In 2019, SCRT installed three floating islands in Elterwater as part of our ongoing Elterwater remediation project.
Elterwater is a Special Site of Scientific Interest (SSSI), formed from three connected basins (inner, middle and outer basin) and fed by Great Langdale Beck and Little Langdale Beck. Situated just outside the small village of Elterwater in the Langdale Valley, Elterwater has been badly affected by historical pollution. SCRT have been working to improve the water quality of Elterwater for a number of years, including the installation of a pipeline to increase flow to Elterwater and a beck reconnection project.
As part of these projects we aim to improve habitats for the wildlife that call Elterwater its home. We installed 3 islands on the outer basin of Elterwater, to provide nesting habitat for species such as Great Crested Grebes. However, the floating platforms needed some much needed TLC since their installation, so we went back in March 2022 to update them.
Funded by the European Rural Development fund, this task formed part of multiple deliverables to complete, through the Water Environment Grant we obtained to enhance features of the site. Floating constructed wetlands are based on naturally occurring rafts of wetland vegetation and are designed to mimic these unique habitats. By replicating these unique structures we can provide many benefits for Elterwater, its ecology and its water quality.
Floating vegetated structures can act as a safe refuge from predation for water fowl such as Great crested Grebes. Additionally, due to the variable depth of Elterwater resulting from storm events that can raise the level of the lake (sometimes by 2 metres) these floating platforms act as an effective nesting site. By floating up on the rising water levels, washing away of nests is prevented meaning a greater rate of brood success for the species using the platforms.
The plants planted into the floating islands grow hydroponically. This means that they grow without soil, allowing a network of roots to develop below the floatation layer. This network of roots has many benefits. It allows nutrients, which are unnaturally high in Elterwater, to be removed and assimilated into the biomass of the plants.
However, this uptake of nutrients is only a small proportion of the effects which tackle eutrophication (the process of nutrient pollution in waterbodies) in Elterwater. A greater effect of nutrient removal is carried out by the biofilms which colonise the huge surface area of the root network. These biofilms are incredibly effective at removing nutrient pollutants such as nitrogen and phosphorus compounds which contribute to the formation of Algal blooms.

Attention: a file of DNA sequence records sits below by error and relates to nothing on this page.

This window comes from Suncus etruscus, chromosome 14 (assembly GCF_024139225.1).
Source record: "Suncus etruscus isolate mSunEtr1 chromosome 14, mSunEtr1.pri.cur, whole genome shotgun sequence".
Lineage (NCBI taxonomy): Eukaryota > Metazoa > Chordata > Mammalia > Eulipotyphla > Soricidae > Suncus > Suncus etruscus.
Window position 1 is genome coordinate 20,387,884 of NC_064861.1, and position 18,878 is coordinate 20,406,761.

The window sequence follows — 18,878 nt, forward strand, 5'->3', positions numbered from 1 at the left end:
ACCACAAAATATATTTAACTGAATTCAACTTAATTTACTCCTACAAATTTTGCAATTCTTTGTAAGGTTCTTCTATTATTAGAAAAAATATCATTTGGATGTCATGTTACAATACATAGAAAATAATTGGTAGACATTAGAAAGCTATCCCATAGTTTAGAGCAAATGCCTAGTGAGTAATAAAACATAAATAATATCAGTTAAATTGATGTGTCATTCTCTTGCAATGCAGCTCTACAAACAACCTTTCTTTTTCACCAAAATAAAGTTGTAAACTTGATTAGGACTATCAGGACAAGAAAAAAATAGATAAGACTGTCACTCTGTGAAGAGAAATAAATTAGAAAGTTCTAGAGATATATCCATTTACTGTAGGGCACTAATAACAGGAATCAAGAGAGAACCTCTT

As well as providing surface area for the attachment of important biofilms, the root networks provide a wonderful and diverse structure that juvenile fish and invertebrates can use for refuge. Invertebrates may also be attracted to the flowering plants used on the system, such as Iris psuedacorus, or flag Iris and Caltha palustris – Marsh Marigold. One of the more interesting features of using wetland plants on these floating systems is the oxygenating effect they have on the water column. Most wetland plants survive in water logged root conditions due to the presence of Aerenchyma tissues in the roots. These tube like structures transport oxygen to the roots where it is used. However lots of the oxygen leaks out, directly oxygenating the water around it.
The islands are anchored into the bed of the lake with strong steel cable. They were purchased by SCRT from Frog Environmental. Currently 2 of these installations have been added to Elterwater and we are looking forward to seeing the plants grow up and colonise the floating platforms. We will even take some underwater photography to show the development of the root network and bio films, so watch this space.
Funding for this project is from the European Agricultural Fund for Rural Development. Europe investing in rural areas.